february wrap-up

This month I uprooted my life for the first time this year and moved cities, leaving me with little time to read or blog.

Now that I’m settled, I’m hoping to return to routinely blogging. I want to commit to posting 3-4 times each week, including a mix of quotes, reviews, lists, and themed posts.

As I mentioned at the end of January, I’d planned to focus on memoir in February, which I did until the end of the month, when I also read an eclectic mix of poetry collections, novels, and photo books. A friend I’ve met here is a photographer, so as of late I’ve been trying to learn more about the medium’s history.

For the month of March, I’m planning on participating in Reading Ireland Month 2019, hosted by Cathy at 746 Books and Niall at The Fluff is Raging, and reading as many queer and trans novelists as possible.

Having used up some of my savings moving, I’m avoiding buying any new books for the foreseeable future. All the books I read in March will have to be borrowed from the library; as amazing as Chicago’s library system is, I’ll likely wind up reading more ‘classics’ than usual, since they tend to be easily accessible and free of dozens of holds.

I’ll post a full list of what I hope to read next month in the upcoming days, but for now I wanted to run through the highlights of what I read in February.


1.) Mean by Myriam Gurba

2.) Bettyville by George Hodgman

3.) The Faraway Nearby by Rebecca Solnit

4.) Assata: An Autobiography by Assata Shakur

5.) Black Leopard, Red Wolf by Marlon James

From the acerbic wit of Assata: An Autobiography to the contemplative reveries of The Faraway Nearby, my favorite memoirs of the month, as wide ranging as they are in subject and tone, all presented astounding life stories in brilliant prose.

I also found Marlon James’s latest novel, Black Leopard, Red Wolf, to be incredibly compelling, and I plan to post a full review sometime in March.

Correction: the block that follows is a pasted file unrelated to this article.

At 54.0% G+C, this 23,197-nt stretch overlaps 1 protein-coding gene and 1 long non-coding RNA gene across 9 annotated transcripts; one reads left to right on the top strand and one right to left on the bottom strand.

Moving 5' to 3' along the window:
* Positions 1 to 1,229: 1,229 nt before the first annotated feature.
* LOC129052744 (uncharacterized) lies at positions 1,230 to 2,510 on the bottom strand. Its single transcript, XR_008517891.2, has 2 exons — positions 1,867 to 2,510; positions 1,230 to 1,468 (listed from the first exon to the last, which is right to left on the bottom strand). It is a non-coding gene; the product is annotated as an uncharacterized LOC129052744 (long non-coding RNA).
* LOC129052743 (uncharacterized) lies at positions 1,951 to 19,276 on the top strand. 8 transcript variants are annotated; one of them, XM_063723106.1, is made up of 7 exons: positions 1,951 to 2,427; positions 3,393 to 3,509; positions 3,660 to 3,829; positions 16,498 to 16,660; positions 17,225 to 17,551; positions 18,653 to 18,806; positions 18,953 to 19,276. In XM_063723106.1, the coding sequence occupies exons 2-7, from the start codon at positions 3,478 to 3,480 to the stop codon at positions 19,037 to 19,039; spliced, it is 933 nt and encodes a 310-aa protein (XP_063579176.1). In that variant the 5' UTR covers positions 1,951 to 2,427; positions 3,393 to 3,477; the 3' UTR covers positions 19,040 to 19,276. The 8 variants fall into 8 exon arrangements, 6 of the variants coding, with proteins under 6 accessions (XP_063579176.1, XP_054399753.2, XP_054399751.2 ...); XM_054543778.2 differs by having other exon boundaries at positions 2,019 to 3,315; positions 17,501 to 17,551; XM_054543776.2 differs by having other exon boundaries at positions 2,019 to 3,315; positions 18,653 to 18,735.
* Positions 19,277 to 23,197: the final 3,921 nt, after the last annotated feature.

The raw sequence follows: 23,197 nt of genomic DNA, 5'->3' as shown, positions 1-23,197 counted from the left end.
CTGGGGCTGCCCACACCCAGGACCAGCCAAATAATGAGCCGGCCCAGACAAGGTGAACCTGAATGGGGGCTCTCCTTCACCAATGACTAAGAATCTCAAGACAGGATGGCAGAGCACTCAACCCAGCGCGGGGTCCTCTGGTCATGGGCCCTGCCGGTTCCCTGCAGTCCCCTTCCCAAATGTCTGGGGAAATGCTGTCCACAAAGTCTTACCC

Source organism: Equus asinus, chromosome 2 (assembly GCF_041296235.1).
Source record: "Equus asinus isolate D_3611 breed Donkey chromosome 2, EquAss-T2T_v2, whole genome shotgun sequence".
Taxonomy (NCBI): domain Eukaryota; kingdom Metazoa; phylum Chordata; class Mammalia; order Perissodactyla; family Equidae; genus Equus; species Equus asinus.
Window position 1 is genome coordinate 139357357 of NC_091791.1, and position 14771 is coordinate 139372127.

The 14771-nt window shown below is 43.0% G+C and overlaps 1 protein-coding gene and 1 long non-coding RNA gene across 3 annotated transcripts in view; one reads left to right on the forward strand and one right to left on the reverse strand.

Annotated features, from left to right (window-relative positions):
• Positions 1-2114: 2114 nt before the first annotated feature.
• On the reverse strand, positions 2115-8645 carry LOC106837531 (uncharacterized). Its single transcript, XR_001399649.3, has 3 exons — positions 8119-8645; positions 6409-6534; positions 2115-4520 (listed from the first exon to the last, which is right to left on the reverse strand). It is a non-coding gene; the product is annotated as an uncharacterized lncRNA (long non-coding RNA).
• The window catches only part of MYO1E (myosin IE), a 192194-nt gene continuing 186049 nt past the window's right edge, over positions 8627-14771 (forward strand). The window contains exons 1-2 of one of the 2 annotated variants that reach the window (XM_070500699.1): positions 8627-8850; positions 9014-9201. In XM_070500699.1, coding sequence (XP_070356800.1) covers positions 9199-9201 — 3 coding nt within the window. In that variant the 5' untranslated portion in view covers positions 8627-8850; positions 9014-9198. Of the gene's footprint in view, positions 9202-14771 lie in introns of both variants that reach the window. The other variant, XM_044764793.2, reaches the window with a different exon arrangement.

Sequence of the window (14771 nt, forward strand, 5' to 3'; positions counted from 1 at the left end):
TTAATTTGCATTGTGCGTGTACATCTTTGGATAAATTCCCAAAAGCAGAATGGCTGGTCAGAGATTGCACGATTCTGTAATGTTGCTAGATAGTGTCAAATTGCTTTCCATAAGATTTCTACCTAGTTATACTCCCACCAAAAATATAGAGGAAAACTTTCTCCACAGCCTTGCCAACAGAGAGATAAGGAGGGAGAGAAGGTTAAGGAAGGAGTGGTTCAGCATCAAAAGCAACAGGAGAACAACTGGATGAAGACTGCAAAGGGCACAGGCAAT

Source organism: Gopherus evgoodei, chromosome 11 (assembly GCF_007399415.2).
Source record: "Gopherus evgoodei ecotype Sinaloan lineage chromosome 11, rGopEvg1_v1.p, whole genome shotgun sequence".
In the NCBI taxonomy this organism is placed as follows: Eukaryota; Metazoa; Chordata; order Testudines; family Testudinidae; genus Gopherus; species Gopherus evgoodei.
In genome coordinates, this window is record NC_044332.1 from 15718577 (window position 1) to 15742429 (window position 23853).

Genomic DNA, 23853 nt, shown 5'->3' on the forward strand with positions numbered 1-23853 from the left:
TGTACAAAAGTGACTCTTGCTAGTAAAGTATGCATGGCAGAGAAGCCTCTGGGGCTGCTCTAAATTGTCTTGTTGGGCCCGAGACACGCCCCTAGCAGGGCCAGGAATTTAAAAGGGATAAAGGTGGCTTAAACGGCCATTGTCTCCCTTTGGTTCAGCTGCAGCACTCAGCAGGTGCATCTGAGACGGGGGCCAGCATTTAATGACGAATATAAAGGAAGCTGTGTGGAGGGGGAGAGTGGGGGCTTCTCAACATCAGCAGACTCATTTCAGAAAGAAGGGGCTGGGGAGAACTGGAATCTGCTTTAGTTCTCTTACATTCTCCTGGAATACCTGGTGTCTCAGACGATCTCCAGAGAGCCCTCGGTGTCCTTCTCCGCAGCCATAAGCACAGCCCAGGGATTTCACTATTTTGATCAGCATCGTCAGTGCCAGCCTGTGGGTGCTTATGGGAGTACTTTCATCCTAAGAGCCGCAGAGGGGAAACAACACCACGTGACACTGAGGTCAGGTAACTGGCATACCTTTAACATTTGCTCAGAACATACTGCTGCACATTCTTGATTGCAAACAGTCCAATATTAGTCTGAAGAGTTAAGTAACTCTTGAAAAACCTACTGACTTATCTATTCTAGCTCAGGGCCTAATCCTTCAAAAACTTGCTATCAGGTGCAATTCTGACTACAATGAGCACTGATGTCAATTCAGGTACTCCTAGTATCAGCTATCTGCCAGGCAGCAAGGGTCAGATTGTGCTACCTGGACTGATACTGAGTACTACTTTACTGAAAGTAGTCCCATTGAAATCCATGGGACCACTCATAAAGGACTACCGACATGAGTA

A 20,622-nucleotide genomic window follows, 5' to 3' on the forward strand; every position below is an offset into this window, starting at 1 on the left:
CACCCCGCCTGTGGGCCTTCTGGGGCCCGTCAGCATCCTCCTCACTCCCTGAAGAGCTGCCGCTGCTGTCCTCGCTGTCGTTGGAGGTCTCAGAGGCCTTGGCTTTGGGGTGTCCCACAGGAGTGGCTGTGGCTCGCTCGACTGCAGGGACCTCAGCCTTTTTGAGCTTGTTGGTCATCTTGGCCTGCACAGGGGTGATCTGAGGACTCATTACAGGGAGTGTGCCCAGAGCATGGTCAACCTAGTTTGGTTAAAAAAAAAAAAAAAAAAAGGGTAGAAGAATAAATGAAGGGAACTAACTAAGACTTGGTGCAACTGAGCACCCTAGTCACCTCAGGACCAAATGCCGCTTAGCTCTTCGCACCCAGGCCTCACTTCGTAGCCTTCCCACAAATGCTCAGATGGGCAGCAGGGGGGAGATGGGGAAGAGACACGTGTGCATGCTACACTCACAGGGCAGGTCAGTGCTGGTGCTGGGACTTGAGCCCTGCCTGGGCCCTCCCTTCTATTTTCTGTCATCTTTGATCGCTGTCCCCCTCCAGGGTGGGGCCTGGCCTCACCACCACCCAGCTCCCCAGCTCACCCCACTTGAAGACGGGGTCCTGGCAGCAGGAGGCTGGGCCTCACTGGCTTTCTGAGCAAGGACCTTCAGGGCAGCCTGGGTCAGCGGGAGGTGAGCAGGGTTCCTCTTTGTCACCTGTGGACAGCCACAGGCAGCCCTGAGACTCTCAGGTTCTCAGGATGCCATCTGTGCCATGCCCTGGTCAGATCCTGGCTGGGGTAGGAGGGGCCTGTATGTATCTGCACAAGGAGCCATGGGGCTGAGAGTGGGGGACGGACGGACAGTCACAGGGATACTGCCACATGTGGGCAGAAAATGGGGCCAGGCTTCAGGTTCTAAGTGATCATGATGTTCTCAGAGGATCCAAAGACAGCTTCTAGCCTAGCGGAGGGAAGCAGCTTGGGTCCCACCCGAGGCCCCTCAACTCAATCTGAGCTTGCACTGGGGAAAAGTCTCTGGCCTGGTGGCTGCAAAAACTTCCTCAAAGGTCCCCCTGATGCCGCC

If anyone has any suggestions on what to read in March, I’d love to discuss them!

16 thoughts on “february wrap-up

  1. Congrats on your move! We moved from the burbs of Chicago to Florida in 2017. We sure miss the city but not the taxes or food. I always have good intentions to read more but I never sit down long enough to get through a book. I do enjoy audiobooks though.

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  2. Hope the move went well Michael and you’re feeling more settled. Thanks for joining in with Reading Ireland Month! I wasn’t that interested in reading the Marlon James until I heard him on the radio yesterday. He was so interesting and eloquent that I’m sold now!

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  3. Re: queer and trans writers, I’d definitely recommend The House of Impossible Beauties, by Joseph Cassara, although it’s relatively new so you might have a harder time getting to it at the library. And I’ve been reminded by the release of If Beale Street Could Talk that I need to read James Baldwin, particularly Giovanni’s Room. Depending on how you are with poetry, Adrienne Rich and Eileen Myles were both excellent queer lady poet choices for me last month.